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Things are looking "cloudy"

It seems that more and more we are hearing the term “Cloud computing” being used. But what is “the Cloud” or “Cloud computing” and what are the benefits of it?

In a nutshell, cloud computing is any kind of computing that is done over the internet. Google is one company that is really pushing for cloud computing. Microsoft, on the other hand, prefers to keep things based on software installed on our PCs, although they too are now providing more cloud based solutions.

An example of this would be Microsoft Office. It is installed on your PC and when you create a Word document or Excel spreadsheet, you are opening the program locally on your PC, and generally saving it onto your local PC. Google Docs offers a similar service but rather than have to install software on your PC, you access it through your web browser. The software is kept on the Google servers, and generally you also save your files onto the Google servers. With their latest version of Office 2010, Microsoft has now also provided an online version that can be used without having to install software onto your computer.

So why would anyone want to do use applications over the internet rather than on their own PC? There are several reasons. One is that it takes up less space on your hard drive. You don’t have to install the programs, some of which can be quite large, and you don’t have to store the files you create on your own PC. With the applications and files stored online, you are not restricted by what PC you are using. You can access your applications and files from any PC around the world with an internet connection. Working with files online also saves you from losing important documents if your hard drive crashes.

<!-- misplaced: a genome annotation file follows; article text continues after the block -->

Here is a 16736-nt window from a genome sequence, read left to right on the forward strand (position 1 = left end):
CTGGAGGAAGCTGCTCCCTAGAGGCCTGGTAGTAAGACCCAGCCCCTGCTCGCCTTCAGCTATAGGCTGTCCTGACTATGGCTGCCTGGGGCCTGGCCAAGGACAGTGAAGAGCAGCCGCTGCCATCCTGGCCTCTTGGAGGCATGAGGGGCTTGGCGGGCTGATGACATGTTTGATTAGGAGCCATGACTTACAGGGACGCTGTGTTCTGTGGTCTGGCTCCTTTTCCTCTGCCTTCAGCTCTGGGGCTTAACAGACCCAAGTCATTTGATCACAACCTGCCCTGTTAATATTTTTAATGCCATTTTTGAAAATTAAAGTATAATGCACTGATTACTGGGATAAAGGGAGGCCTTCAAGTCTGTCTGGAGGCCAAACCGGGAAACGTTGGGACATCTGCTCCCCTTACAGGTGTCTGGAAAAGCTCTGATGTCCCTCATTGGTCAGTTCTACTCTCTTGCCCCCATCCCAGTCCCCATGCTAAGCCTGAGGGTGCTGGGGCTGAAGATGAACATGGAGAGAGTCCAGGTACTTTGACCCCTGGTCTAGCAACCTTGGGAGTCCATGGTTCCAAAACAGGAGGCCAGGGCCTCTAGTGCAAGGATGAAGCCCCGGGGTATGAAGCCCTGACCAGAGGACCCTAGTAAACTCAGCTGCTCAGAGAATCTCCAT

Sharing and collaboration is another advantage of cloud computing. It is much easier to collaborate with others and share documents with them when working on the cloud. Google Wave (which is still part of Google Labs right now) is being designed with easier collaboration in mind.

Cloud computing does not come without its own drawbacks. One of the problems is that you have to be online to do anything. If you don’t have access to the internet or if your internet connection is down for some reason, you can’t access anything. A dial up connection is also not very efficient for working online either. Similarly, if a service goes down, you won’t be able to get to your applications and files.

Another concern is privacy and security. How secure really is cloud computing? That will vary depending on what service you are using, but it will likely be a continuing concern.

Some cloud versions of applications have less functionality than the desktop versions of the software. Microsoft Office is a good example. The online Office Apps allows you to create Word docs and Excel spreadsheets etc but does not have the full functionality that Microsoft Office has.

Despite these drawbacks and concerns, cloud computing looks like it will not only be sticking around, but increasing in usage and functionality.

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